Bend, astride the Deschutes River at the eastern foot of the Cascade Range, got its name from a place on the river that runs through it. Pioneer travelers called the place Farewell Bend because it was where they had their last view of the double bend in the river that afforded a good place to camp and to ford the waterway, otherwise flowing through deep canyons. When the U.S. Post Office Department approved a name for a post office established there in 1886, it settled on a shorter version-Bend-because there already was a Farewell Bend on the Snake River in eastern Oregon. Arrival of a railroad in 1911 connected Bend with a market for Central Oregon's vast timber resources. Large sawmills began operations in 1916 and Bend grew tenfold in 10 years. And it kept on growing into a favored place to live. By its centennial in 2005, some 75,000 people called Bend home.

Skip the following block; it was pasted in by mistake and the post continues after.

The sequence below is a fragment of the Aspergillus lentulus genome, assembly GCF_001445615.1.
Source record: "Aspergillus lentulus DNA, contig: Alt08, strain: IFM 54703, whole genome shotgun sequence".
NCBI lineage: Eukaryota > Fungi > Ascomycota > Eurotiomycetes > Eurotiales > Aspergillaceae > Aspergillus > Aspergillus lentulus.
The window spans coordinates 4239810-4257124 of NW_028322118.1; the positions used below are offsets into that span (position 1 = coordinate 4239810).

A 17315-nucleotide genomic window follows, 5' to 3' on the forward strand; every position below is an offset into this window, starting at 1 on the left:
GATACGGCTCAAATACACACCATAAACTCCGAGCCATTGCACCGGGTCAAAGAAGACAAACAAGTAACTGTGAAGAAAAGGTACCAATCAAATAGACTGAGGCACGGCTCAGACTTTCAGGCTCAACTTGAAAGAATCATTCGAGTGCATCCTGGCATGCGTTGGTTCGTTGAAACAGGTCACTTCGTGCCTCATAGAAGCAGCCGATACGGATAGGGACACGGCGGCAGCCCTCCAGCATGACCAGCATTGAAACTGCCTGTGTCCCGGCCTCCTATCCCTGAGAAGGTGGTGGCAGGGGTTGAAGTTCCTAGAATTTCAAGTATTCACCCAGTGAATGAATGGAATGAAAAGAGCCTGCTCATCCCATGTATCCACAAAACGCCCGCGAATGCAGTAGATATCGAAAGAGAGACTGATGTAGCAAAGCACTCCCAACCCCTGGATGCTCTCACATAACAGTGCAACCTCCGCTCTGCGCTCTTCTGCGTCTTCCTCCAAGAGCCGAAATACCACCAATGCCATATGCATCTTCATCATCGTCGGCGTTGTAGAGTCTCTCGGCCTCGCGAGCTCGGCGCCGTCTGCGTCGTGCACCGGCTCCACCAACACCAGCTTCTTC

About the Author
The Deschutes County Historical Society has selected over 200 images from its extensive photographic archives and called on its most knowledgeable members to narrate this visual visit to a one-time timber town that has proved a most desirable place to live and visit.
Table of Contents
1 A Place of Promise: Before 1905 9
2 Growth Begins: 1905-1910 21
3 A City Transformed: 1911-1918 37
4 An Era of Growth: 1919-1927 65
5 Surviving the Hard Times: 1928-1945 93
6 From the Mills to Recreation: 1946-Present 117
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